After both sides have exchanged statements of financial information (Form E), the rules provide for each side to do a questionnaire for the other side.  This is set out in Family Procedure Rule 9.14(5).  At the first directions appointment the court will determine which questions must be answered: rule 9.15(2).

How should a party go about deciding which questions to ask?  The rules say that your questions are supposed to relate to the statement of issues which is supplied for the first appointment.  The reality however is that many courts do not look at questionnaires in that way.

The best guiding principle is to think about what the court is going to have to decide: how to divide up property, income and pensions.  If your question does not help the court in relation to that then it is not a helpful question.  For the court to decide how to divide things up it must consider the matters in section 25 of The Matrimonial Causes Act 1973.  So the questions should relate to those things:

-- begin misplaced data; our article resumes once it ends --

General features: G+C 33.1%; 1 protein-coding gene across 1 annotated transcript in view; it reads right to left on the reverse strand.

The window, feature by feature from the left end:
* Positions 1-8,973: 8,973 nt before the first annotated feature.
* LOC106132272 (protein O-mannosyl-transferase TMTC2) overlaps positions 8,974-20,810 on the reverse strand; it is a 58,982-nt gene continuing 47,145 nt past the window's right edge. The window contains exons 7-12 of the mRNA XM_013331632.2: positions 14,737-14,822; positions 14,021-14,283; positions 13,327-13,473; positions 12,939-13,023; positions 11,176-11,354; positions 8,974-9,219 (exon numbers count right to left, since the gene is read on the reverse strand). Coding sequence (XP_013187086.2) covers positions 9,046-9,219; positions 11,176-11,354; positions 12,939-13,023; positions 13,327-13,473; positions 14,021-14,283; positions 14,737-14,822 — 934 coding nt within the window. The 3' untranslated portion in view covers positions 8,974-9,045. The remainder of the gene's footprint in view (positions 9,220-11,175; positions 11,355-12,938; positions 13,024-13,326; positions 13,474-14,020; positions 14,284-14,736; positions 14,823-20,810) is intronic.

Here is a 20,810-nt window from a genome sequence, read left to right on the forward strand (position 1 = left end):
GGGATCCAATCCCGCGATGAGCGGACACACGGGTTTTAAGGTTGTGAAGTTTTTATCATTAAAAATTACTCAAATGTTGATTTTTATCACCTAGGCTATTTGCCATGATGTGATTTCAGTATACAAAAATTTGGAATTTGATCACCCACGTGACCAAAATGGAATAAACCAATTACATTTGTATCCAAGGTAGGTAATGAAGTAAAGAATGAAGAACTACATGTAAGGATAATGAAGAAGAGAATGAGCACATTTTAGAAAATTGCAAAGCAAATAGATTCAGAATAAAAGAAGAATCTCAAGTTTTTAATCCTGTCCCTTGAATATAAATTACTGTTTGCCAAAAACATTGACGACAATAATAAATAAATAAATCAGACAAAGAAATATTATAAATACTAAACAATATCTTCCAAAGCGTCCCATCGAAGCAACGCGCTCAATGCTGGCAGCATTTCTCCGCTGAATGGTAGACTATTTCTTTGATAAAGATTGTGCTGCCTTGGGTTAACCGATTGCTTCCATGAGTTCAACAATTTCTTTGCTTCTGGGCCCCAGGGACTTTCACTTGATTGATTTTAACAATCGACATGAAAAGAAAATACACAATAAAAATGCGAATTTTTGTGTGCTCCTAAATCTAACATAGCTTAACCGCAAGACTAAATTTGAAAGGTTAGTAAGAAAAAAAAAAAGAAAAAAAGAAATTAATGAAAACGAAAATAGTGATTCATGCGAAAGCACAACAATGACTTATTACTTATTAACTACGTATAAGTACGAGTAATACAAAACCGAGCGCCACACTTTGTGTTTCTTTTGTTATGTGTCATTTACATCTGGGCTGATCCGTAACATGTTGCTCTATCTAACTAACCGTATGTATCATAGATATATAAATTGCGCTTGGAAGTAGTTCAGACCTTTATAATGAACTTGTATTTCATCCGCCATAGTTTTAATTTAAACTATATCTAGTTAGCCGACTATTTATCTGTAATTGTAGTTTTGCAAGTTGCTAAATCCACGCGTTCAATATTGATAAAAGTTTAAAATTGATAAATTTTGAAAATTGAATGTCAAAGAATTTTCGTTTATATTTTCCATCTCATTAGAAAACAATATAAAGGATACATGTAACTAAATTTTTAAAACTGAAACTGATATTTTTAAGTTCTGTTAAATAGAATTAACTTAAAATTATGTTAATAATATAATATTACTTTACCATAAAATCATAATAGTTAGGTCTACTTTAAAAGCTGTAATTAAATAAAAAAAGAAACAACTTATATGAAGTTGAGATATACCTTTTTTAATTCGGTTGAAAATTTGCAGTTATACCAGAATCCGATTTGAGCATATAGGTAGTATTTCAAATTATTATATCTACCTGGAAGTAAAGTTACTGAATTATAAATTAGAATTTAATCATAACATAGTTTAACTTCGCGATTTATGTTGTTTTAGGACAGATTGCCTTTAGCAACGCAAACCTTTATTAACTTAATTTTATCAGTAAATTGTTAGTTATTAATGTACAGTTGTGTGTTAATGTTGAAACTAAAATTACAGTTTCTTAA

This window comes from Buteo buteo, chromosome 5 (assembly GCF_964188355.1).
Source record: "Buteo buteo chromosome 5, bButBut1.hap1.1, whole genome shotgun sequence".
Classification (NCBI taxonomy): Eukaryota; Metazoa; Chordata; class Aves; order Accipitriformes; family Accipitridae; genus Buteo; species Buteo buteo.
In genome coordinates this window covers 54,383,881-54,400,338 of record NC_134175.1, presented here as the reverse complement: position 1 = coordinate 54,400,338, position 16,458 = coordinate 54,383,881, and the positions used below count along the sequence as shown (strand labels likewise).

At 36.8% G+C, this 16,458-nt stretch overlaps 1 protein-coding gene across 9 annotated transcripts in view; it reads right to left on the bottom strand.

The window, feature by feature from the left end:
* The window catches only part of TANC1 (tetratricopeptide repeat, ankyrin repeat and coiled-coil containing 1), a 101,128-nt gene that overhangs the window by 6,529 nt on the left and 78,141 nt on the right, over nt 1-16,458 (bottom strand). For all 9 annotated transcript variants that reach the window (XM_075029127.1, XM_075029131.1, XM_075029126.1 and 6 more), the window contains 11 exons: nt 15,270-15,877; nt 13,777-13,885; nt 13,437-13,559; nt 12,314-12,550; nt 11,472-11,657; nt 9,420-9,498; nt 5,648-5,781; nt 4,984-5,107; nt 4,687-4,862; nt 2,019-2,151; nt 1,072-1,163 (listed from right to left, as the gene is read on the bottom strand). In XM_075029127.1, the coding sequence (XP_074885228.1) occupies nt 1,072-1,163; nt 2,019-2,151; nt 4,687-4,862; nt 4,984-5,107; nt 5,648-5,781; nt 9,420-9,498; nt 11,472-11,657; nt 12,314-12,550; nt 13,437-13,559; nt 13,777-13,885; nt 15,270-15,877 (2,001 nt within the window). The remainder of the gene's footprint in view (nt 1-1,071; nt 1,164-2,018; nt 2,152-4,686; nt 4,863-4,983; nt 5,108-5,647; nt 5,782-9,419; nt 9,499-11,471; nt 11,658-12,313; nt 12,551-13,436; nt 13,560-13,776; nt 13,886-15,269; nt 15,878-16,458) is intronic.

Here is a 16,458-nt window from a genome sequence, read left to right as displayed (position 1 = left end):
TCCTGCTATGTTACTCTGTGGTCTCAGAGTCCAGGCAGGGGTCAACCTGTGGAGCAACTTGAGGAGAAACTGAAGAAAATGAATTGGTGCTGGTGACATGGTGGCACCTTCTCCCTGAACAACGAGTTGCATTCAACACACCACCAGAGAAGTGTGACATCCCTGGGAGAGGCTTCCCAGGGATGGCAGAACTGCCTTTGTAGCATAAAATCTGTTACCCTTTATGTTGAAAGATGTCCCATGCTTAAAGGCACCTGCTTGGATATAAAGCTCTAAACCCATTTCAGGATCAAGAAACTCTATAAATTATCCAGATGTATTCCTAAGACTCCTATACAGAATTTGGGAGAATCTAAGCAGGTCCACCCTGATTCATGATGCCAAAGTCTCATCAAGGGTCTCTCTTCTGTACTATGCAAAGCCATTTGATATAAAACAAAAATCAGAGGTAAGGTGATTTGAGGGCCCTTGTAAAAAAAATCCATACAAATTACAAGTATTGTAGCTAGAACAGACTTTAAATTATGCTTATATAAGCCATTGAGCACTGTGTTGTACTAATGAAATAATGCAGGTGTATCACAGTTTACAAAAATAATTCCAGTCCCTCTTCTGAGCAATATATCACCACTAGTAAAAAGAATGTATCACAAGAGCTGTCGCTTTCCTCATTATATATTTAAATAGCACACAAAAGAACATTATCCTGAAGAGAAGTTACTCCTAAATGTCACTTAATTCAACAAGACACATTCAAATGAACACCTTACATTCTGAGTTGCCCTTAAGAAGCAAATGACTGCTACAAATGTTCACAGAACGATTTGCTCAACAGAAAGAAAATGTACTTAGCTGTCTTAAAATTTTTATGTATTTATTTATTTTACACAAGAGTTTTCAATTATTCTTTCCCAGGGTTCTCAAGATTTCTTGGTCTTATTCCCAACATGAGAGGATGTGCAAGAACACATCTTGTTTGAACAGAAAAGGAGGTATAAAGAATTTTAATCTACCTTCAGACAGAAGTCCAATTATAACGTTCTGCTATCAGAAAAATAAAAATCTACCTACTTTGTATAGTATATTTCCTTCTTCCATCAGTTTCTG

• Income and earning capacity
  • Property
  • Other financial resources
  • Financial needs
  • Financial obligations
  • Any physical or mental disability
  • Contributions

The questions people ask in questionnaires usually focus around these issues and areas where the other side’s financial disclosure is not complete.  There follow some suggested sensible questions.  They will not be relevant in every case.  Questions should be chosen with care.  Sometimes it is not necessary for there to be a questionnaire at all.

In some cases a questionnaire will arrive from the other side with a whole raft of questions to be asked.  It may be necessary to ask the judge at the first directions appointment to strike out a lot of them.

In other cases a party may take the view that although the questions from the other side are unnecessary they will answer them anyway as this may help to bring the case to an end.

As a general guide, questions which go to relatively small amounts of money should not be asked.  It is very common for example for parties to get over-excited about the value of motor cars.  If a car has a significant value then it is something which might be worth looking into.  If on the other hand the dispute is only about whether the car is worth £3,000 or £5,000 and the Wife uses the car to take the children to school, resolving the question of the value is not likely to help the court.